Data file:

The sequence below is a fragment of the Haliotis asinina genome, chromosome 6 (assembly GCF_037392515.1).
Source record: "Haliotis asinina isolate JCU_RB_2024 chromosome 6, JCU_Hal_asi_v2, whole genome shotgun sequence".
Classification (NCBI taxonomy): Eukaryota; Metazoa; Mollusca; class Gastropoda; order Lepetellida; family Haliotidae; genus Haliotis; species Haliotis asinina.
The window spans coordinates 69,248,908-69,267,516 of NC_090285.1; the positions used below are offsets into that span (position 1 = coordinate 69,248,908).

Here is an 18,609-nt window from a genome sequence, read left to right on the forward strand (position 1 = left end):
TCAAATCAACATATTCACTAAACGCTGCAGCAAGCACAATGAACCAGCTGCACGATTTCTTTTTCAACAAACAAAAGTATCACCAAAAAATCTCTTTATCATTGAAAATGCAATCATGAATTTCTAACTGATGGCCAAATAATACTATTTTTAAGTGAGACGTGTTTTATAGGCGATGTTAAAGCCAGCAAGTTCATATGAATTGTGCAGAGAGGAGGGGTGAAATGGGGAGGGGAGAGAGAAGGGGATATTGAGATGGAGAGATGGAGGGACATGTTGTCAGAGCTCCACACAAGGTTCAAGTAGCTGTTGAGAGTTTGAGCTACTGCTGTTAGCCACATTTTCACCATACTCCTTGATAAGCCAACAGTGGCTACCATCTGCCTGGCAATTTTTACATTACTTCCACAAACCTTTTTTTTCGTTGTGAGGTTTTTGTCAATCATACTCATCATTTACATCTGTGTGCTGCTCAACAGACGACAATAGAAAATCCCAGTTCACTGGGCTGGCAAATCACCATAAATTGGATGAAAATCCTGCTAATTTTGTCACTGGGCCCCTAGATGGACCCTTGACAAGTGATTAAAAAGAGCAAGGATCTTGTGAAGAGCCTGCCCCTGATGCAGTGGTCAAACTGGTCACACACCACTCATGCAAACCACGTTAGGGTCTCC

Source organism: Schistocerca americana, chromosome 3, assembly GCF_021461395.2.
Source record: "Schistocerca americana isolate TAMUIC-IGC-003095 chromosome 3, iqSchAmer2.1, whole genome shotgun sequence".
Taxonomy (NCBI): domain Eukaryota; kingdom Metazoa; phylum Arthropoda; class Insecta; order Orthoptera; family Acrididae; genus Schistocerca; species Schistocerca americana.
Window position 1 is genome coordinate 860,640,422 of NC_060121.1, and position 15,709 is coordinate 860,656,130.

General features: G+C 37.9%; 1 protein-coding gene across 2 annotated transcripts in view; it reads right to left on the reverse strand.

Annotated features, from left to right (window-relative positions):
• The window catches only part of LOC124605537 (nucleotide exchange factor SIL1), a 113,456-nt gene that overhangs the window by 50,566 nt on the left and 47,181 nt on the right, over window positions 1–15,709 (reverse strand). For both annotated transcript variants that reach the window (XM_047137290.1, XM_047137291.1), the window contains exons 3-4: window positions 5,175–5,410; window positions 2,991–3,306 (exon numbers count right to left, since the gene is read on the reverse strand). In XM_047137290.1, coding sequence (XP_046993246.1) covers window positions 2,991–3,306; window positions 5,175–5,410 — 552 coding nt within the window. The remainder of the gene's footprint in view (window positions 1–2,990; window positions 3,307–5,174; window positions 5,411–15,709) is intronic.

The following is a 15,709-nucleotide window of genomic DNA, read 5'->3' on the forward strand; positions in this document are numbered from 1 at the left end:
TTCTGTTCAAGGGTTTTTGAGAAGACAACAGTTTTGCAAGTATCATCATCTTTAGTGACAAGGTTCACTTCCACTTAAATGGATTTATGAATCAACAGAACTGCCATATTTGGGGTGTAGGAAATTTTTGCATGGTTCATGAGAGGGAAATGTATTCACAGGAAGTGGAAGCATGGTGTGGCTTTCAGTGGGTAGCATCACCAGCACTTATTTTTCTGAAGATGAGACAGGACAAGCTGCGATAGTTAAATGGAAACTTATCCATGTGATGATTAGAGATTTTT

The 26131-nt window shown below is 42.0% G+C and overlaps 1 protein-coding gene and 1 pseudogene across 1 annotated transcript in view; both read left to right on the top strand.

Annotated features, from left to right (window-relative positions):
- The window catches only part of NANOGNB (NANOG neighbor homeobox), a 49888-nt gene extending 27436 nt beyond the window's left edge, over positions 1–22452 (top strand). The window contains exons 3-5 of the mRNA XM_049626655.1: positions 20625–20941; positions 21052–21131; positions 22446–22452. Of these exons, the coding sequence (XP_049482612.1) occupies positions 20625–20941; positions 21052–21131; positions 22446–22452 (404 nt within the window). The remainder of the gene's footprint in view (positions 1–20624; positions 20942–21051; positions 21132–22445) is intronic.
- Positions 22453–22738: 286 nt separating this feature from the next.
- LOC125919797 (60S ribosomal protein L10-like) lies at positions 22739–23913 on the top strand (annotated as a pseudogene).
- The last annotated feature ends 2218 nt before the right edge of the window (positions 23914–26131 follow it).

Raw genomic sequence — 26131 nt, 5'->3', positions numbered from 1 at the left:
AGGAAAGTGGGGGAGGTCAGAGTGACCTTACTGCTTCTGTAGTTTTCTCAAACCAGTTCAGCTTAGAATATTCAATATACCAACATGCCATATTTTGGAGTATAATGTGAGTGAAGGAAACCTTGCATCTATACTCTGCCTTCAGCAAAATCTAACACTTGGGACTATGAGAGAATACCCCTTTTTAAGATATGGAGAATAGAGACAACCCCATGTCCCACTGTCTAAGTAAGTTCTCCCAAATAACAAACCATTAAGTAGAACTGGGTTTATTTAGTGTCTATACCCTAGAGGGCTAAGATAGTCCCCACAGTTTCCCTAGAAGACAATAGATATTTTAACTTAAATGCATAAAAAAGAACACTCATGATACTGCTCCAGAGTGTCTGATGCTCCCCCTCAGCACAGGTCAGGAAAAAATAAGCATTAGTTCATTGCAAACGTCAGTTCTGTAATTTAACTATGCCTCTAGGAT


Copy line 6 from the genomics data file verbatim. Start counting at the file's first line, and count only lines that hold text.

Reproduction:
TCAAATCAACATATTCACTAAACGCTGCAGCAAGCACAATGAACCAGCTGCACGATTTCTTTTTCAACAAACAAAAGTATCACCAAAAAATCTCTTTATCATTGAAAATGCAATCATGAATTTCTAACTGATGGCCAAATAATACTATTTTTAAGTGAGACGTGTTTTATAGGCGATGTTAAAGCCAGCAAGTTCATATGAATTGTGCAGAGAGGAGGGGTGAAATGGGGAGGGGAGAGAGAAGGGGATATTGAGATGGAGAGATGGAGGGACATGTTGTCAGAGCTCCACACAAGGTTCAAGTAGCTGTTGAGAGTTTGAGCTACTGCTGTTAGCCACATTTTCACCATACTCCTTGATAAGCCAACAGTGGCTACCATCTGCCTGGCAATTTTTACATTACTTCCACAAACCTTTTTTTTCGTTGTGAGGTTTTTGTCAATCATACTCATCATTTACATCTGTGTGCTGCTCAACAGACGACAATAGAAAATCCCAGTTCACTGGGCTGGCAAATCACCATAAATTGGATGAAAATCCTGCTAATTTTGTCACTGGGCCCCTAGATGGACCCTTGACAAGTGATTAAAAAGAGCAAGGATCTTGTGAAGAGCCTGCCCCTGATGCAGTGGTCAAACTGGTCACACACCACTCATGCAAACCACGTTAGGGTCTCC